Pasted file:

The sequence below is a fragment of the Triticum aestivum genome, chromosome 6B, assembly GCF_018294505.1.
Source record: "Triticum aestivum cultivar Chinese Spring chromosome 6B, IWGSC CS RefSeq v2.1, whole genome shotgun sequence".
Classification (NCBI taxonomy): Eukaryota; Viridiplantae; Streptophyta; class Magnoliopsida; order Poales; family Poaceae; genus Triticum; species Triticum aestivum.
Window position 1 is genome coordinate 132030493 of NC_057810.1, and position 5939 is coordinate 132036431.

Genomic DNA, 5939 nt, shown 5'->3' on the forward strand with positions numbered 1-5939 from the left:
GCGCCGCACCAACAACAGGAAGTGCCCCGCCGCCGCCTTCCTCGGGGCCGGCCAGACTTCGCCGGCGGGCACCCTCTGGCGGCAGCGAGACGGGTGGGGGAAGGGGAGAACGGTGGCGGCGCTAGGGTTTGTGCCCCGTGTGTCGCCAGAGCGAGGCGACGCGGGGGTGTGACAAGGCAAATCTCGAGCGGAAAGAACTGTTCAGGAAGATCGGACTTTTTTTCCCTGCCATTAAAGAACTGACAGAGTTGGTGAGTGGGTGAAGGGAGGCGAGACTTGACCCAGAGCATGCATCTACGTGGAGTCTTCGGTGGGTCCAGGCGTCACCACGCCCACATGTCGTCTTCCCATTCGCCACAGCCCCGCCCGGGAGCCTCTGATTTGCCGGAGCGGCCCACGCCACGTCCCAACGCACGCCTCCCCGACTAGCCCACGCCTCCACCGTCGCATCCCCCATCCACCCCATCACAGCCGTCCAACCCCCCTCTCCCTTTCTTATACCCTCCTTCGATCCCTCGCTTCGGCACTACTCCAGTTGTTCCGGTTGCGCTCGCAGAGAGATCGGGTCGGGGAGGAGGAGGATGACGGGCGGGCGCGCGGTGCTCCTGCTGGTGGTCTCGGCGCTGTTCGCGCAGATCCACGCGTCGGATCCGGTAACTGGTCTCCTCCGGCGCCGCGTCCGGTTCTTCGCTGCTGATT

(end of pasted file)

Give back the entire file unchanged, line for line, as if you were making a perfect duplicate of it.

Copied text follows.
The sequence below is a fragment of the Triticum aestivum genome, chromosome 6B, assembly GCF_018294505.1.
Source record: "Triticum aestivum cultivar Chinese Spring chromosome 6B, IWGSC CS RefSeq v2.1, whole genome shotgun sequence".
Classification (NCBI taxonomy): Eukaryota; Viridiplantae; Streptophyta; class Magnoliopsida; order Poales; family Poaceae; genus Triticum; species Triticum aestivum.
Window position 1 is genome coordinate 132030493 of NC_057810.1, and position 5939 is coordinate 132036431.

Genomic DNA, 5939 nt, shown 5'->3' on the forward strand with positions numbered 1-5939 from the left:
GCGCCGCACCAACAACAGGAAGTGCCCCGCCGCCGCCTTCCTCGGGGCCGGCCAGACTTCGCCGGCGGGCACCCTCTGGCGGCAGCGAGACGGGTGGGGGAAGGGGAGAACGGTGGCGGCGCTAGGGTTTGTGCCCCGTGTGTCGCCAGAGCGAGGCGACGCGGGGGTGTGACAAGGCAAATCTCGAGCGGAAAGAACTGTTCAGGAAGATCGGACTTTTTTTCCCTGCCATTAAAGAACTGACAGAGTTGGTGAGTGGGTGAAGGGAGGCGAGACTTGACCCAGAGCATGCATCTACGTGGAGTCTTCGGTGGGTCCAGGCGTCACCACGCCCACATGTCGTCTTCCCATTCGCCACAGCCCCGCCCGGGAGCCTCTGATTTGCCGGAGCGGCCCACGCCACGTCCCAACGCACGCCTCCCCGACTAGCCCACGCCTCCACCGTCGCATCCCCCATCCACCCCATCACAGCCGTCCAACCCCCCTCTCCCTTTCTTATACCCTCCTTCGATCCCTCGCTTCGGCACTACTCCAGTTGTTCCGGTTGCGCTCGCAGAGAGATCGGGTCGGGGAGGAGGAGGATGACGGGCGGGCGCGCGGTGCTCCTGCTGGTGGTCTCGGCGCTGTTCGCGCAGATCCACGCGTCGGATCCGGTAACTGGTCTCCTCCGGCGCCGCGTCCGGTTCTTCGCTGCTGATT